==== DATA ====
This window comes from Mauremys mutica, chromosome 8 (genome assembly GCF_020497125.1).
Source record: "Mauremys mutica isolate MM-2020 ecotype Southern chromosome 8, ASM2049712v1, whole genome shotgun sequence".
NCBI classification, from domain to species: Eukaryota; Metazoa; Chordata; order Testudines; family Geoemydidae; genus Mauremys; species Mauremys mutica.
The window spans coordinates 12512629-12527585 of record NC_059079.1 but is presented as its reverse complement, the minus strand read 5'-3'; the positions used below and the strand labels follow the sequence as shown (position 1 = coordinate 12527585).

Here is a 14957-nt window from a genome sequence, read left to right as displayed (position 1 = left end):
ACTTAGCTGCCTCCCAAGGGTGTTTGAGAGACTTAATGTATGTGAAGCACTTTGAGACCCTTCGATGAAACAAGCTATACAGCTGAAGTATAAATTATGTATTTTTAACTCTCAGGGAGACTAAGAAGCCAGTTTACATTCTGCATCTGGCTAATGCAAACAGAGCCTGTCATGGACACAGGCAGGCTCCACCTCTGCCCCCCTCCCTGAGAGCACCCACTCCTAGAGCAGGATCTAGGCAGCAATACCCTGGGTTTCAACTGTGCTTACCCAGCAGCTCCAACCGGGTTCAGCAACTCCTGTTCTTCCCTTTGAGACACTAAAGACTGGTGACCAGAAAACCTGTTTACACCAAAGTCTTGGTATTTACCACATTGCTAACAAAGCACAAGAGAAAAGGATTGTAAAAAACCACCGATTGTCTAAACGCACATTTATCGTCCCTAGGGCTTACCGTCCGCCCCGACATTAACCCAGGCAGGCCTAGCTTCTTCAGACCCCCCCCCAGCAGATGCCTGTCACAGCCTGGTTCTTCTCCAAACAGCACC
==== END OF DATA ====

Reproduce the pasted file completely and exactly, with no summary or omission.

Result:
This window comes from Mauremys mutica, chromosome 8 (genome assembly GCF_020497125.1).
Source record: "Mauremys mutica isolate MM-2020 ecotype Southern chromosome 8, ASM2049712v1, whole genome shotgun sequence".
NCBI classification, from domain to species: Eukaryota; Metazoa; Chordata; order Testudines; family Geoemydidae; genus Mauremys; species Mauremys mutica.
The window spans coordinates 12512629-12527585 of record NC_059079.1 but is presented as its reverse complement, the minus strand read 5'-3'; the positions used below and the strand labels follow the sequence as shown (position 1 = coordinate 12527585).

Here is a 14957-nt window from a genome sequence, read left to right as displayed (position 1 = left end):
ACTTAGCTGCCTCCCAAGGGTGTTTGAGAGACTTAATGTATGTGAAGCACTTTGAGACCCTTCGATGAAACAAGCTATACAGCTGAAGTATAAATTATGTATTTTTAACTCTCAGGGAGACTAAGAAGCCAGTTTACATTCTGCATCTGGCTAATGCAAACAGAGCCTGTCATGGACACAGGCAGGCTCCACCTCTGCCCCCCTCCCTGAGAGCACCCACTCCTAGAGCAGGATCTAGGCAGCAATACCCTGGGTTTCAACTGTGCTTACCCAGCAGCTCCAACCGGGTTCAGCAACTCCTGTTCTTCCCTTTGAGACACTAAAGACTGGTGACCAGAAAACCTGTTTACACCAAAGTCTTGGTATTTACCACATTGCTAACAAAGCACAAGAGAAAAGGATTGTAAAAAACCACCGATTGTCTAAACGCACATTTATCGTCCCTAGGGCTTACCGTCCGCCCCGACATTAACCCAGGCAGGCCTAGCTTCTTCAGACCCCCCCCCAGCAGATGCCTGTCACAGCCTGGTTCTTCTCCAAACAGCACC